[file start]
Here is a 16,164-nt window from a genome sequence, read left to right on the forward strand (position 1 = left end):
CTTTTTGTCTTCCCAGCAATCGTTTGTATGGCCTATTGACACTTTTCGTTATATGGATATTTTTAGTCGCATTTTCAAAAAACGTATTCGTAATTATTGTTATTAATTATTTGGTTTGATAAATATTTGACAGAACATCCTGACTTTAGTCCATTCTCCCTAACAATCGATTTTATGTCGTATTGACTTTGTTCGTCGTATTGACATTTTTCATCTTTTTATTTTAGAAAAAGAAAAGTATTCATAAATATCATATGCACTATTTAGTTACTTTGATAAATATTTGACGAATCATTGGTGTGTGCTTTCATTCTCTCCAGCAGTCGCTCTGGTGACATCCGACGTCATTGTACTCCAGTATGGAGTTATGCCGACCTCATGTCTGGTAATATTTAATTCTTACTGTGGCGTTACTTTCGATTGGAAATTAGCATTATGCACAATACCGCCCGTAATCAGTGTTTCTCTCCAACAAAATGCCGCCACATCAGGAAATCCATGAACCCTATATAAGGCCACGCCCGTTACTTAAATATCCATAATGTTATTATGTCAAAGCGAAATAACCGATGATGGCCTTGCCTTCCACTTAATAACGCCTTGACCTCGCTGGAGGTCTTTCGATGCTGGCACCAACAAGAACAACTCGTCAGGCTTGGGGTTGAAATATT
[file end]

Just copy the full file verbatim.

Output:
Here is a 16,164-nt window from a genome sequence, read left to right on the forward strand (position 1 = left end):
CTTTTTGTCTTCCCAGCAATCGTTTGTATGGCCTATTGACACTTTTCGTTATATGGATATTTTTAGTCGCATTTTCAAAAAACGTATTCGTAATTATTGTTATTAATTATTTGGTTTGATAAATATTTGACAGAACATCCTGACTTTAGTCCATTCTCCCTAACAATCGATTTTATGTCGTATTGACTTTGTTCGTCGTATTGACATTTTTCATCTTTTTATTTTAGAAAAAGAAAAGTATTCATAAATATCATATGCACTATTTAGTTACTTTGATAAATATTTGACGAATCATTGGTGTGTGCTTTCATTCTCTCCAGCAGTCGCTCTGGTGACATCCGACGTCATTGTACTCCAGTATGGAGTTATGCCGACCTCATGTCTGGTAATATTTAATTCTTACTGTGGCGTTACTTTCGATTGGAAATTAGCATTATGCACAATACCGCCCGTAATCAGTGTTTCTCTCCAACAAAATGCCGCCACATCAGGAAATCCATGAACCCTATATAAGGCCACGCCCGTTACTTAAATATCCATAATGTTATTATGTCAAAGCGAAATAACCGATGATGGCCTTGCCTTCCACTTAATAACGCCTTGACCTCGCTGGAGGTCTTTCGATGCTGGCACCAACAAGAACAACTCGTCAGGCTTGGGGTTGAAATATT